In early 1996 the developer and the municipal officials participated in mediation designed to resolve their differences. The mediation culminated in an agreement on June 28, 1996, providing for a scaled-down version of the project with a total of 356 units, including no rental units and no affordable housing units. In September 1996, the Township adopted an ordinance having the effect of approving that agreement, and the revised project then continued its way through the remaining necessary municipal approvals.
Plaintiff's representatives claim that during early 1996 they became suspicious that Shaffer was conducting "behind the scenes" machinations in opposition to its project. In an effort to investigate those suspicions plaintiff tried to see two letters or memoranda which it understood Shaffer had written to other School Board personnel concerning the project. On March 20, 1996, plaintiff's attorney wrote the School Board president, formally requesting examination of the writings. The matter was referred to the Board's attorney. Then, for the remainder of March 1996 and through most of April 1996 there ensued an exchange of letters and a series of conversations in which plaintiff's attorney attempted to obtain the writings, and the Board's attorney indicated that he was looking into and trying to resolve the matter. All of that ended in late April 1996 when the Board's attorney advised that the Board would not release the writings. On May 29, 1996, plaintiff filed its complaint.
The complaint refers to the Glenmont project and in paragraphs five and six of its introductory position reads as follows:
5. The Board and Board Members have conducted certain reviews and made certain recommendations with respect to Glenmont insofar as the project will impact school operations in the community.
6. Upon information and belief, at least one Board Member, acting purportedly in his/her capacity as a member of the Board of Education, or invoking the authority of the Board, has made written and other communications with other officials and citizens of the community, which communications are injurious to the interests of Glenmont and may well be actionable under the law.
It continues by noting plaintiff's requests to examine and copy "all records and writings" of the Board and all "communications by and to the members of the Board" which relate to plaintiff or its project. It says the Board has "responded with a limited production, but has failed and refused either to identify or produce records or writings of Board Members."
The complaint then sets out three counts, each of which incorporates by reference the introductory provisions. The first count asserts that the Board's refusal to produce the requested records violates the Right to Know Law, N.J.S.A. 47:1A-2. The second asserts that the plaintiff has a common law right to examine the writings. The third count contains the controversial provisions, set out in four short paragraphs:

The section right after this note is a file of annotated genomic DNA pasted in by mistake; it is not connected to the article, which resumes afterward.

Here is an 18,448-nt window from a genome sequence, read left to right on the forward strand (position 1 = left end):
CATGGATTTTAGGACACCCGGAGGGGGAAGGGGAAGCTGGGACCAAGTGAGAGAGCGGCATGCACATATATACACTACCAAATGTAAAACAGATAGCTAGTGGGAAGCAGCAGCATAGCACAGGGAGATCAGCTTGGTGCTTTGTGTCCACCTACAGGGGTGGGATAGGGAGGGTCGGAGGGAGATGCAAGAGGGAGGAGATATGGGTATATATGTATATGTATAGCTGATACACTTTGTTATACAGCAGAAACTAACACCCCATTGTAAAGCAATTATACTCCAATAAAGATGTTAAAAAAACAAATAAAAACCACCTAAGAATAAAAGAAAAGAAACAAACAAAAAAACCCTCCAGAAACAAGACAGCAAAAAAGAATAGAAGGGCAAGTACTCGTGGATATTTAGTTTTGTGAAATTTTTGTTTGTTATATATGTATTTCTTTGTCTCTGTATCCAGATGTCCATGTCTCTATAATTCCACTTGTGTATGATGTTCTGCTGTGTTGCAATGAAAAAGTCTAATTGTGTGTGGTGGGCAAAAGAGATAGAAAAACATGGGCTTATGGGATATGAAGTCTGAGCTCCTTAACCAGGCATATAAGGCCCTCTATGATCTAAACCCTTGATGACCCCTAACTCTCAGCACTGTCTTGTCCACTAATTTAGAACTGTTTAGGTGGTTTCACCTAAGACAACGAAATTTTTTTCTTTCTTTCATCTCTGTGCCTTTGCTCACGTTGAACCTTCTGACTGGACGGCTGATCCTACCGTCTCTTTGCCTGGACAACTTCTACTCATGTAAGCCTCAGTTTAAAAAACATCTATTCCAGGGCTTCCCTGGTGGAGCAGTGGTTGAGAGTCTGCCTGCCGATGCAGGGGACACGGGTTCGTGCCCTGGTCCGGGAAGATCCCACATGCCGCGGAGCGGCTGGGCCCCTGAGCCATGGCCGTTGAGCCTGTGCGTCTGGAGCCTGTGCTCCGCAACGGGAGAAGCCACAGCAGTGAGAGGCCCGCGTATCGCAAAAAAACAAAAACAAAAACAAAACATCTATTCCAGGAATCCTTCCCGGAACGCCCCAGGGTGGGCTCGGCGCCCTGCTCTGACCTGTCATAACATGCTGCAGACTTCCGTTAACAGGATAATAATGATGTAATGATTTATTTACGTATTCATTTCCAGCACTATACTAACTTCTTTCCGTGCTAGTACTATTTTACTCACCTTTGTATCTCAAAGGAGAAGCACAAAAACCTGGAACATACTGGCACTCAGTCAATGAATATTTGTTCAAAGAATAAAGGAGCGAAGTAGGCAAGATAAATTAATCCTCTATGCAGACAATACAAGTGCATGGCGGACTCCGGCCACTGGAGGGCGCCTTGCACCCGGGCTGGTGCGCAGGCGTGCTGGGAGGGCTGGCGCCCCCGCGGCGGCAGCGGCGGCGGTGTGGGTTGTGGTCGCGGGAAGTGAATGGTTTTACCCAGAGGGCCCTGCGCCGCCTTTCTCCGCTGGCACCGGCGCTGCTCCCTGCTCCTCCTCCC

19. Injurious and malicious actions by any Board Member acting or purporting to act under the aegis of the Board of Education, by its authority or under its capacity, constitute a tortious interference with plaintiff's rights at law and with its prospective economic advantage.
20. Concealment of such actions of any Board Member or by the Board of Education constitutes complicity herein and renders the Board of Education and its members responsible and liable therefor.
21. Upon information and belief, such actions have been taken against the interests of Lake Lenore by at least one Board Member.
22. The refusal of the Board to produce the records requested by Lake Lenore constitutes complicity with and tacit approval of the actions of its Member or Members.
After defendants answered the complaint, plaintiff served a broadly worded Demand for Documents which sought virtually all writings in the Board's possession dealing with the Glenmont project. Shortly thereafter, defendants filed a motion for summary judgment which was heard on January 10, 1996. Following argument, the court concluded that the complaint failed to set out any improper action on the part of any of the defendants - including David Shaffer, on whom much of the argument focused - and determined that the complaint should be dismissed in its entirety. An order to that effect was entered on February 2, 1997.
Shortly thereafter the defendants filed requests for counsel fee awards under the Frivolous Claims Statute, N.J.S.A. 2A:15-59.1. Argument on that motion was held on February 28, 1997. On March 20, 1997, the court issued a letter opinion in which it noted it had now concluded that plaintiff was "probably" entitled to the relief requested in the first two counts of its complaint (production of the writings) and it therefore annexed copies of those documents to its opinion. It went on, however, to conclude that while the first two paragraphs of the complaint were not "frivolous" within the meaning of the Frivolous Claims Statute, the third count was, and it had "infected" the entire ...